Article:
The Profit Ethic as Radical

The Profit Ethic as Radical

intro to consultants

The most central social problem in the modern era is the question of the proper relation between the individual and the state.

Social, political, and economic life were organized around the institutions of feudalism following the breakup of the Roman Empire. The tight local organization of feudal life provided a semblance of social order, but in return the individual accepted massive restrictions on his freedom of action.

Two forces, both associated with the decline of feudalism, led to a change in the relation of the individual to social structure. The first was the rise of the modern nation-state. Toward the end of the Middle Ages, monarchs began to assert their authority over the feudal nobles. The Reformation supported this development by diverting part of the personal allegiance of the mass of citizens from the church to the king. The second, the Renaissance from the fall of Constantinople to the end of the seventeenth century, emphasized the moral and political autonomy of the individual. The concept of the "masterless man" gained popularity as men recognized their individuality and came to value it. The conflict between personal autonomy and the authority of the state to which these forces inevitably led is still with us today.

The middle class which began to develop following the breakup of feudalism was initially under the control of the landed nobility. It entered into an alliance with the kings, who desired to crush the independence and autonomous powers of their dukes and counts. Thus the rise of the middle class was a by-product of the rise of absolute monarchy. As the kings of England and France rose above the other nobles, the middle class gained its freedom from the nobles but became servants of the king. Modern capitalism developed in England under royal control during the sixteenth and seventeenth centuries. Businessmen had more freedom than in the thirteenth-century town, but they had to operate in an economy which was strictly regulated by the royal government. "Far from leaving the economy to its own working, the royal governments tried to extend over the whole country a system of control in many ways similar to that of the medieval city.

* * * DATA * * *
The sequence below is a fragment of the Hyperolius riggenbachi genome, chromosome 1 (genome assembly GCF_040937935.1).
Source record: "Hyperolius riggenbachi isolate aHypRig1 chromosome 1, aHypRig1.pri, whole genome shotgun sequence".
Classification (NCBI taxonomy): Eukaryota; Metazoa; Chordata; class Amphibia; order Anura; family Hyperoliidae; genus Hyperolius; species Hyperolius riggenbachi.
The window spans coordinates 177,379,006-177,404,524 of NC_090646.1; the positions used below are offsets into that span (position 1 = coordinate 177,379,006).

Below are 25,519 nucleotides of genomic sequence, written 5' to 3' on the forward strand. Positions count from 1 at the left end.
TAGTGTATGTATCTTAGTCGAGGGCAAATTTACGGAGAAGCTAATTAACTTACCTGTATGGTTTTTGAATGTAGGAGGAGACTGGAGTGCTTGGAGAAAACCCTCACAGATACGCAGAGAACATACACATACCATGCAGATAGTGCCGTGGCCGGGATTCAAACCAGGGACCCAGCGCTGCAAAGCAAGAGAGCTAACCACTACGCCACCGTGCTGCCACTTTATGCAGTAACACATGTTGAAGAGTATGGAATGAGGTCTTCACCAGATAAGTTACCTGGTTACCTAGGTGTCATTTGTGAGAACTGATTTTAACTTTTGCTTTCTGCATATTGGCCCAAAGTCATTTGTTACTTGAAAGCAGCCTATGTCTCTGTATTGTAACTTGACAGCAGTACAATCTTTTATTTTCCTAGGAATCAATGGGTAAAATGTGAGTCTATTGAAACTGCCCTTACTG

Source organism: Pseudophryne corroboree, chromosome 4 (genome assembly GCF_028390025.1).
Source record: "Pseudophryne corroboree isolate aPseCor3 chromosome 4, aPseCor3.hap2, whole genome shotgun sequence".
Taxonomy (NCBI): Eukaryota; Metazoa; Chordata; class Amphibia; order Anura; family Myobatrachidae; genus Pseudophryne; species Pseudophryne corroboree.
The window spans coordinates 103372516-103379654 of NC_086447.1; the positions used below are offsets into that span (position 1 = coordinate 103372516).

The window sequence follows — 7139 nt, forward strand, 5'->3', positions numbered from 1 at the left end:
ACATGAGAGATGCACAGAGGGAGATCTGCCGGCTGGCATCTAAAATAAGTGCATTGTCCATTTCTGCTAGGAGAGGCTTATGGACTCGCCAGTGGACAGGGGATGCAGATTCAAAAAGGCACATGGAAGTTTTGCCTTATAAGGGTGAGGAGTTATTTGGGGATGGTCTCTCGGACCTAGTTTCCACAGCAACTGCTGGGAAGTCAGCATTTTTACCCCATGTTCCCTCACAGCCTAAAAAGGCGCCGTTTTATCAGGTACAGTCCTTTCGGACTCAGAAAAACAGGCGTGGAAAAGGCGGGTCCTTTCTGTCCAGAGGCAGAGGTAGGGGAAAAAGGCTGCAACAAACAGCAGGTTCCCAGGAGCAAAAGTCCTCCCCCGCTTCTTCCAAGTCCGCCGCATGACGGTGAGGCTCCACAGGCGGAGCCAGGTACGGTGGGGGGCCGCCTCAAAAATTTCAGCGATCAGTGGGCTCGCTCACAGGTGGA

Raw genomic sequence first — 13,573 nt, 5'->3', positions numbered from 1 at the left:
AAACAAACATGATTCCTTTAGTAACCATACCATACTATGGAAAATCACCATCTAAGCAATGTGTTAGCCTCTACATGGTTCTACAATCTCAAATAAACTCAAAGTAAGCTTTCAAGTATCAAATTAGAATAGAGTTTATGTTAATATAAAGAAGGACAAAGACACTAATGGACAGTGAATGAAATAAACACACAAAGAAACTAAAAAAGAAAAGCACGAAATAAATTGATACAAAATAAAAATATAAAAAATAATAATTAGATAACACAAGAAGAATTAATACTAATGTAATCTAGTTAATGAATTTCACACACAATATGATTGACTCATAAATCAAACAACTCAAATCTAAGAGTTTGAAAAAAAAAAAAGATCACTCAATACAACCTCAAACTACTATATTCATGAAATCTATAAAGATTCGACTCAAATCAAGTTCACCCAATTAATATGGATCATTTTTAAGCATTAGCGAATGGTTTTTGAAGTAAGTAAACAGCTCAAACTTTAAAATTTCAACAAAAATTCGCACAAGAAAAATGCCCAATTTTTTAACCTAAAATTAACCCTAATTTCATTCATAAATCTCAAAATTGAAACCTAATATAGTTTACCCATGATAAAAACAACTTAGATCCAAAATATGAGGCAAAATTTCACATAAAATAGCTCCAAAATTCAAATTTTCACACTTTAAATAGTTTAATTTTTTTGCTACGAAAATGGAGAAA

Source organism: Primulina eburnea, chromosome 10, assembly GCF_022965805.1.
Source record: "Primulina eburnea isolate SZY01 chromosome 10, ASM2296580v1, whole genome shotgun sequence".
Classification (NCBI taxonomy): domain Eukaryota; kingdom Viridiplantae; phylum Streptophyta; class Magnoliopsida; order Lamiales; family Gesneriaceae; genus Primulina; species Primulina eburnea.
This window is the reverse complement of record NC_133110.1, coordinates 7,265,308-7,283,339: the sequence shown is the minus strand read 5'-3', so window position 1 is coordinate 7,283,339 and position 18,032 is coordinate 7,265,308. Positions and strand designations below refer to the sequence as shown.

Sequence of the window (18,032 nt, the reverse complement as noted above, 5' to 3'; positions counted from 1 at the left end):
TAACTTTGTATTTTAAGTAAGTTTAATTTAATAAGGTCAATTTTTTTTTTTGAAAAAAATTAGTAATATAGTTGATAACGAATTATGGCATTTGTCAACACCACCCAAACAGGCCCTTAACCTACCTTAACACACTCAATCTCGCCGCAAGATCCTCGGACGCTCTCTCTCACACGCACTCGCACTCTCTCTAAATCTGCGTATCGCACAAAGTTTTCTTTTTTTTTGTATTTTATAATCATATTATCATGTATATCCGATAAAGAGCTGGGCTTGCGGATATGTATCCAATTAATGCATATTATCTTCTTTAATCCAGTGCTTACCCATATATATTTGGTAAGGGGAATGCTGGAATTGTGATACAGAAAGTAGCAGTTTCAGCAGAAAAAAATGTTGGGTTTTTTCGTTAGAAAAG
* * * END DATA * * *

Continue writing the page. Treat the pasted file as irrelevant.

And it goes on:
This was mercantilism, the most influential economic policy and doctrine of the seventeenth and eighteenth centuries. The goal of mercantilism was to make the state as independent, self-sufficient, and powerful as possible. Mercantilism was never a unified policy or doctrine. Rather it was a shifting combination of tendencies directed at a common aim-the increase of national power. The core of mercantilism was the strengthening ' of the state in material resources. Thus mercantilism was the economic side of nationalism. Schmoller hit the mark when he said the essence of mercantilism was "state-making." By this he meant the creation of an economic community out of the political community:

The essence of the system lies not in some doctrine of money, or of the balance of trade; not in tariff barriers, protection duties, or navigation laws; but in something far greater:-namely, in the total transformation of society and its organization, as well as of the state and its institutions, in the replacing of a local and territorial economic policy by that of the national state.

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